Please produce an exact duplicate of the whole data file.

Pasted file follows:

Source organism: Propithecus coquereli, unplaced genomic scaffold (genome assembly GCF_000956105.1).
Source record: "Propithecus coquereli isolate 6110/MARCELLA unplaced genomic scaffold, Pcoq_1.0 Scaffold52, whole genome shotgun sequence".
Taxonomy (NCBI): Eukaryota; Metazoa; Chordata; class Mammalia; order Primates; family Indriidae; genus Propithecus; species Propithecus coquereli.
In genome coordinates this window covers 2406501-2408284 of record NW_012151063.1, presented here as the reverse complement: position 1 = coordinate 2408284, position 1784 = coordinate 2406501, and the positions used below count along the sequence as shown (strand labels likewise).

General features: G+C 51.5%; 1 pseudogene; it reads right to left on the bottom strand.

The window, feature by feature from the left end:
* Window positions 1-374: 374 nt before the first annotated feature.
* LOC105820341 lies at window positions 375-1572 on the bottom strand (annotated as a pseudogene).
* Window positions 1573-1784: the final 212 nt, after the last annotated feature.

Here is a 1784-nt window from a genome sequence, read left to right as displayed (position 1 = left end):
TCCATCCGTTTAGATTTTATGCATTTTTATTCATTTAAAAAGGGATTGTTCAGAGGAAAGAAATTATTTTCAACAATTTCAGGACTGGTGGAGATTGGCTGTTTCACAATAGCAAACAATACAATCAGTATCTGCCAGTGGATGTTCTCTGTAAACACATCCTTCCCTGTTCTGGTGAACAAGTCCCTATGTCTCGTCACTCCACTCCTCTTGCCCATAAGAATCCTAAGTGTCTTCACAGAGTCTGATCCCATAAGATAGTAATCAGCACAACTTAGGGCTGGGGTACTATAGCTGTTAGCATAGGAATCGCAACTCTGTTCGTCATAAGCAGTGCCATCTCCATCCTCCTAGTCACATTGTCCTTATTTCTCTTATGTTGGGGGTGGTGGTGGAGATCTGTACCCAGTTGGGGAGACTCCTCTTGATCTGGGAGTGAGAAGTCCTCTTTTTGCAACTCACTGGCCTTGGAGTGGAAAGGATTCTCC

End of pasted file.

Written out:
Source organism: Propithecus coquereli, unplaced genomic scaffold (genome assembly GCF_000956105.1).
Source record: "Propithecus coquereli isolate 6110/MARCELLA unplaced genomic scaffold, Pcoq_1.0 Scaffold52, whole genome shotgun sequence".
Taxonomy (NCBI): Eukaryota; Metazoa; Chordata; class Mammalia; order Primates; family Indriidae; genus Propithecus; species Propithecus coquereli.
In genome coordinates this window covers 2406501-2408284 of record NW_012151063.1, presented here as the reverse complement: position 1 = coordinate 2408284, position 1784 = coordinate 2406501, and the positions used below count along the sequence as shown (strand labels likewise).

General features: G+C 51.5%; 1 pseudogene; it reads right to left on the bottom strand.

The window, feature by feature from the left end:
* Window positions 1-374: 374 nt before the first annotated feature.
* LOC105820341 lies at window positions 375-1572 on the bottom strand (annotated as a pseudogene).
* Window positions 1573-1784: the final 212 nt, after the last annotated feature.

Here is a 1784-nt window from a genome sequence, read left to right as displayed (position 1 = left end):
TCCATCCGTTTAGATTTTATGCATTTTTATTCATTTAAAAAGGGATTGTTCAGAGGAAAGAAATTATTTTCAACAATTTCAGGACTGGTGGAGATTGGCTGTTTCACAATAGCAAACAATACAATCAGTATCTGCCAGTGGATGTTCTCTGTAAACACATCCTTCCCTGTTCTGGTGAACAAGTCCCTATGTCTCGTCACTCCACTCCTCTTGCCCATAAGAATCCTAAGTGTCTTCACAGAGTCTGATCCCATAAGATAGTAATCAGCACAACTTAGGGCTGGGGTACTATAGCTGTTAGCATAGGAATCGCAACTCTGTTCGTCATAAGCAGTGCCATCTCCATCCTCCTAGTCACATTGTCCTTATTTCTCTTATGTTGGGGGTGGTGGTGGAGATCTGTACCCAGTTGGGGAGACTCCTCTTGATCTGGGAGTGAGAAGTCCTCTTTTTGCAACTCACTGGCCTTGGAGTGGAAAGGATTCTCC